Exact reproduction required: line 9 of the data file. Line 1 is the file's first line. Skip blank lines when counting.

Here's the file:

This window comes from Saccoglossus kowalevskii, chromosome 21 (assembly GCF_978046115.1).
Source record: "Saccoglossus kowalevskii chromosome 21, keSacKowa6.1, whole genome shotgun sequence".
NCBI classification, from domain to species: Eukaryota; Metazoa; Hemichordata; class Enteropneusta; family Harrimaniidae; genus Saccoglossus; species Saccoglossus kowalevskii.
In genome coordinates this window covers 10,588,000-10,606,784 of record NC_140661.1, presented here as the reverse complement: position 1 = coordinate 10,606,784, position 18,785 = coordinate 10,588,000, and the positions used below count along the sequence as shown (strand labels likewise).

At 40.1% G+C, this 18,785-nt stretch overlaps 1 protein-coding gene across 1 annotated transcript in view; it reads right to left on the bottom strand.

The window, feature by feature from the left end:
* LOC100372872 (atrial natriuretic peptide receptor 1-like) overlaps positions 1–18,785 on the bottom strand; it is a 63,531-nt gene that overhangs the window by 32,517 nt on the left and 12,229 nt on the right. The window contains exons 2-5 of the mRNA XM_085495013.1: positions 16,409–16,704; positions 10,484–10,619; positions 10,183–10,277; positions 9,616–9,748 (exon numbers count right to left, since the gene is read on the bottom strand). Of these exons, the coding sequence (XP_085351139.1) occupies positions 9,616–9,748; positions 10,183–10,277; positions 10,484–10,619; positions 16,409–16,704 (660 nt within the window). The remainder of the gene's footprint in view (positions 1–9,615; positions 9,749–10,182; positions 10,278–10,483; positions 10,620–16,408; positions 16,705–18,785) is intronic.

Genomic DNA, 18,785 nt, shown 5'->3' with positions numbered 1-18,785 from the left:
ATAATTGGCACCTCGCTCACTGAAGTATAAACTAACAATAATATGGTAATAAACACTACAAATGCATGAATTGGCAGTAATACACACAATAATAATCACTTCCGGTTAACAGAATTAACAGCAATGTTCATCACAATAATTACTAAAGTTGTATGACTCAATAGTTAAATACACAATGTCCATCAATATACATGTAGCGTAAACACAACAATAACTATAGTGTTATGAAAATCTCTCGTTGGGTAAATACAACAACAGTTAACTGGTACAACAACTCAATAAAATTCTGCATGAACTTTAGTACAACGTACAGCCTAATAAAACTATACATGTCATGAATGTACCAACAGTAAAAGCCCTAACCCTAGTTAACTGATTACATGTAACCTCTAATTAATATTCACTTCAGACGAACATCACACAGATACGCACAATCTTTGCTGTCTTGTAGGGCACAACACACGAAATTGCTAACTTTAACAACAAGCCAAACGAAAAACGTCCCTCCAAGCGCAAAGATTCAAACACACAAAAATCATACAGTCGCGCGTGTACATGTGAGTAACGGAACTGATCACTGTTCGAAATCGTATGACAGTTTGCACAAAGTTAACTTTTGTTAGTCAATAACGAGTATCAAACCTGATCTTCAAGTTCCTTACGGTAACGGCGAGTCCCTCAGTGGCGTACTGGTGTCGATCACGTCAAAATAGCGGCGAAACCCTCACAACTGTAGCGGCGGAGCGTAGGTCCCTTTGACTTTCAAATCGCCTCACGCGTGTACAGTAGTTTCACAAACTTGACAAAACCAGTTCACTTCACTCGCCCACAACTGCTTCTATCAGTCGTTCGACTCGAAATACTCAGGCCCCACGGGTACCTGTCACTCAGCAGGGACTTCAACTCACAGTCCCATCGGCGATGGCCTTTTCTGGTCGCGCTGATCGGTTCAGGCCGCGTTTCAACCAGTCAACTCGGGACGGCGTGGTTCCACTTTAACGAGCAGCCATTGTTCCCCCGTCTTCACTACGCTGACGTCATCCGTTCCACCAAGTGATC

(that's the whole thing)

ATAATTGGCACCTCGCTCACTGAAGTATAAACTAACAATAATATGGTAATAAACACTACAAATGCATGAATTGGCAGTAATACACACAATAATAATCACTTCCGGTTAACAGAATTAACAGCAATGTTCATCACAATAATTACTAAAGTTGTATGACTCAATAGTTAAATACACAATGTCCATCAATATACATGTAGCGTAAACACAACAATAACTATAGTGTTATGAAAATCTCTCGTTGGGTAAATACAACAACAGTTAACTGGTACAACAACTCAATAAAATTCTGCATGAACTTTAGTACAACGTACAGCCTAATAAAACTATACATGTCATGAATGTACCAACAGTAAAAGCCCTAACCCTAGTTAACTGATTACATGTAACCTCTAATTAATATTCACTTCAGACGAACATCACACAGATACGCACAATCTTTGCTGTCTTGTAGGGCACAACACACGAAATTGCTAACTTTAACAACAAGCCAAACGAAAAACGTCCCTCCAAGCGCAAAGATTCAAACACACAAAAATCATACAGTCGCGCGTGTACATGTGAGTAACGGAACTGATCACTGTTCGAAATCGTATGACAGTTTGCACAAAGTTAACTTTTGTTAGTCAATAACGAGTATCAAACCTGATCTTCAAGTTCCTTACGGTAACGGCGAGTCCCTCAGTGGCGTACTGGTGTCGATCACGTCAAAATAGCGGCGAAACCCTCACAACTGTAGCGGCGGAGCGTAGGTCCCTTTGACTTTCAAATCGCCTCACGCGTGTACAGTAGTTTCACAAACTTGACAAAACCAGTTCACTTCACTCGCCCACAACTGCTTCTATCAGTCGTTCGACTCGAAATACTCAGGCCCCACGGGTACCTGTCACTCAGCAGGGACTTCAACTCACAGTCCCATCGGCGATGGCCTTTTCTGGTCGCGCTGATCGGTTCAGGCCGCGTTTCAACCAGTCAACTCGGGACGGCGTGGTTCCACTTTAACGAGCAGCCATTGTTCCCCCGTCTTCACTACGCTGACGTCATCCGTTCCACCAAGTGATC